PINELLAS COUNTY, Fla. — Getting immediate help to people with mental health issues is the focus of a new, expanded program announced by the Pinellas County Sheriff’s Office.
Right now, if a deputy gets called out on a mental health issue, the Pinellas County sheriff says law enforcement has three options: arrest the person, take them to a mental health facility for a 72-hour involuntary hold or do nothing. Sheriff Bob Gualtieri says none of those options fully solve the problem.
Starting in the next few weeks, the Pinellas County Sheriff’s Department will pair up 6 deputies with 6 mental health workers.
Initially, the teams will work Monday through Friday from noon to midnight responding to mental health calls specifically. The goal is to connect people who are experiencing a mental health crisis with immediate resources.
Sheriff Gualtieri says having deputies paired up with mental health workers is key because deputies only receive on average about 16 hours of mental health training in the police academy.
“We’re telling cops to be a jack of all trades, be mental health councilors and solve everything where they simply don’t have the skill set to do it effectively. They’re doing the best job they can with what we’ve given them, but we haven’t given them the right tools,” he explained.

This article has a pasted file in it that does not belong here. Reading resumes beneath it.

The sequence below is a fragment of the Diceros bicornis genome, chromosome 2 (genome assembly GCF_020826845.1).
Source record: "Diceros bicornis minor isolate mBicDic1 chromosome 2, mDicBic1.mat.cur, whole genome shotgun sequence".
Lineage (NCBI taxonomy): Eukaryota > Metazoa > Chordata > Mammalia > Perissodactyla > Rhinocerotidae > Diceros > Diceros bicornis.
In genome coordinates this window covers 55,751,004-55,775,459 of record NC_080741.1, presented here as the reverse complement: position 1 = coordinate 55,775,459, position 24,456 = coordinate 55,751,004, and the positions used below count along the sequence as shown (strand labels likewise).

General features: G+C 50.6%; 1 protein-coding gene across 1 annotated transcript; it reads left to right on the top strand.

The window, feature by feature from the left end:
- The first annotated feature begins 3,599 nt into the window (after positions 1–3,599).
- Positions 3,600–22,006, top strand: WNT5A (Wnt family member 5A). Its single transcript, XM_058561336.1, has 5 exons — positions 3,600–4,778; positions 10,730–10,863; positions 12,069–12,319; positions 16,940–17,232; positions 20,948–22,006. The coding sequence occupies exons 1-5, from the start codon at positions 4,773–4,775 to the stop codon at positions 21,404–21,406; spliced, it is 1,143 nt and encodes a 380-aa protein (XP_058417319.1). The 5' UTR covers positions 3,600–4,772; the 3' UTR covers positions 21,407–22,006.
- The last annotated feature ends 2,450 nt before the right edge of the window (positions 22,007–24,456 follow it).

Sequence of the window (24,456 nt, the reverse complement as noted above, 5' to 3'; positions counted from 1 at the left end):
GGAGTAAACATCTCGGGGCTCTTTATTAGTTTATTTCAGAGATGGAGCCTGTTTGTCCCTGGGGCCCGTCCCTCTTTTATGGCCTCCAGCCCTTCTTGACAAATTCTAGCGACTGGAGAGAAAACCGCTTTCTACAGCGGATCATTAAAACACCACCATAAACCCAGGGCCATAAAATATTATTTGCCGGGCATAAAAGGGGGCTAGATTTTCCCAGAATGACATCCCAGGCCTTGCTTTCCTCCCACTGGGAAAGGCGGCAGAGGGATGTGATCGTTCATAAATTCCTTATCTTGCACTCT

Initially, the unit will be a pilot program focusing on the area of the county with the most mental health calls, which Gualtieri says is between State Road 580 and Park Boulevard.
On average every year, 200,000 people across Florida are baker acted, which means they’re held for 72 hours at a behavioral health center, then released. In Pinellas, it happens 11,000 times a year.
Gualtieri says it does next to nothing to solve the problem, but says the new system will work better.
“Through this model, we stop trying to make cops mental health providers and we don’t create a situation where mental health providers are trying to deal with a volatile and perhaps dangerous situation without law enforcement presence,” he added.
LaDonna Butler, a St. Petersburg licensed mental health counselor, agrees.
“We are criminalizing mental health versus treating it. We have the opportunity to do the right thing,” she said.
The sheriff also hopes this will help free up other deputies to respond to non-mental health calls quicker.
If the pilot program is successful, Gualtieri hopes to expand it even more in 2021.